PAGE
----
You probably know that police officers require warrants before searching your body and your immediate environment. However, this is not a requirement in all cases. A police officer can conduct a search on you:
If You Have Been Arrested
If a police officer has already arrested you, then he or she doesn't need a warrant to conduct a search. This is true even if the arrest was made without a warrant. The reasoning is that you may be having concealed weapons, and the search allows the officer to unearth them and protect his or her person, as well as the general public.
This kind of search is only permitted to areas within your immediate vicinity. Therefore, the officer cannot arrest you in the street and take you home to search your house because even if you have weapons in the house, they are not endangering him or her.
If You Have Been Stopped For a Traffic Violation
If a police officer stops you for a traffic violation, then he or she is allowed to search your car without a warrant. However, this kind of search is limited to your body and the vehicle's interior (including the glove compartment), but not the trunk. The law only allows the officer to go through the trunk after he or she impounds the car.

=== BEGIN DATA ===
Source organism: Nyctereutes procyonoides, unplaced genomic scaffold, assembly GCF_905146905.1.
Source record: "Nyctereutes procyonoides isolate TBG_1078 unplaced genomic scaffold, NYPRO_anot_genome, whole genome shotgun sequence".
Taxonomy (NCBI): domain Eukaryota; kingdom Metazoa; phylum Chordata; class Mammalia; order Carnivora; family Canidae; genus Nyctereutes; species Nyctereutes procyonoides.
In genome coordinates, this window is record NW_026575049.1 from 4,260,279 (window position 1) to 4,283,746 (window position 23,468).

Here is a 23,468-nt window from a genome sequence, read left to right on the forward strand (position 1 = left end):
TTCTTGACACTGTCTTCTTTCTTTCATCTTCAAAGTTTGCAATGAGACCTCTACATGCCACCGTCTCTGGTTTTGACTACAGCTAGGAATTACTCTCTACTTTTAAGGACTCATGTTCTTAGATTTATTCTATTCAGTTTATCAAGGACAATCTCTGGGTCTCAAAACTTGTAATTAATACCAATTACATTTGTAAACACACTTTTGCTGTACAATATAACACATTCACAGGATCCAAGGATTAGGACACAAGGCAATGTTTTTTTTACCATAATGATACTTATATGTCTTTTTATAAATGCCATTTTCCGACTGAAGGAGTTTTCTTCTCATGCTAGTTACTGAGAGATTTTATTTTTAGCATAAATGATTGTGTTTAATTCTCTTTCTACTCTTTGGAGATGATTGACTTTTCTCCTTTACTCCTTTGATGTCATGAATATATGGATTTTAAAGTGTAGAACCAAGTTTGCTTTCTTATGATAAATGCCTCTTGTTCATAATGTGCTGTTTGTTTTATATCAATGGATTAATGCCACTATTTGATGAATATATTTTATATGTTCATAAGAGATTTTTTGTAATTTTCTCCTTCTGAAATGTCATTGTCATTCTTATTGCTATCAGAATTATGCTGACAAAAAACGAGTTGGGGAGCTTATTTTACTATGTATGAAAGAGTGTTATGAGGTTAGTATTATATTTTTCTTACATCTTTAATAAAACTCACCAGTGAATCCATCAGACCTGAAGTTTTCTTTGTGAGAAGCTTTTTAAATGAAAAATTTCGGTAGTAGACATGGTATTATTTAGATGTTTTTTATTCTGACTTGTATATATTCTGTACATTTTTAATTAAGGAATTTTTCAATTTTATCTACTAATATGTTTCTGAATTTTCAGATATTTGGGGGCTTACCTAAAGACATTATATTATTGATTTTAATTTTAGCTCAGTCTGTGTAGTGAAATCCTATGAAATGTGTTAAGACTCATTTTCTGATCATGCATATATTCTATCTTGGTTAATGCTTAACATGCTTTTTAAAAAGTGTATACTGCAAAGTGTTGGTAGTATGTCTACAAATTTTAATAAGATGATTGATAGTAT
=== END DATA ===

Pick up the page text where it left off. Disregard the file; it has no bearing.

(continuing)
When the Officer Believes that You Are About to Commit a Crime
You shouldn't expect a police officer to produce a warrant of arrest if he or she thinks that you are about to commit a crime. The law allows police officers to stop you if they have reasonable belief that you are about to commit a criminal activity. For example, if an officer sees you entering a shopping mall with a weapon, then he or she is allowed to stop and search. Clearly, it is reasonable for the officer to assume that you are planning to use the weapon to commit a robbery
If There are Exigent Circumstances
Not all situations of warrantless searches are as clear cut as the examples above. An officer of the law can legally search you without any warrant if there are exigent circumstances to support the arrest. For example, if police officers rush to a suspected crime scene after receiving reports of gunshots, then they can legally search any of the persons at the place.
If police officers search, detain or arrest you without a warrant, then you can engage a criminal lawyer like Brian Walker Law Firm, PC to examine the facts of the situation if you believe the search was uncalled for. Proof of illegal searches or arrest may be used to weaken your criminal charges.
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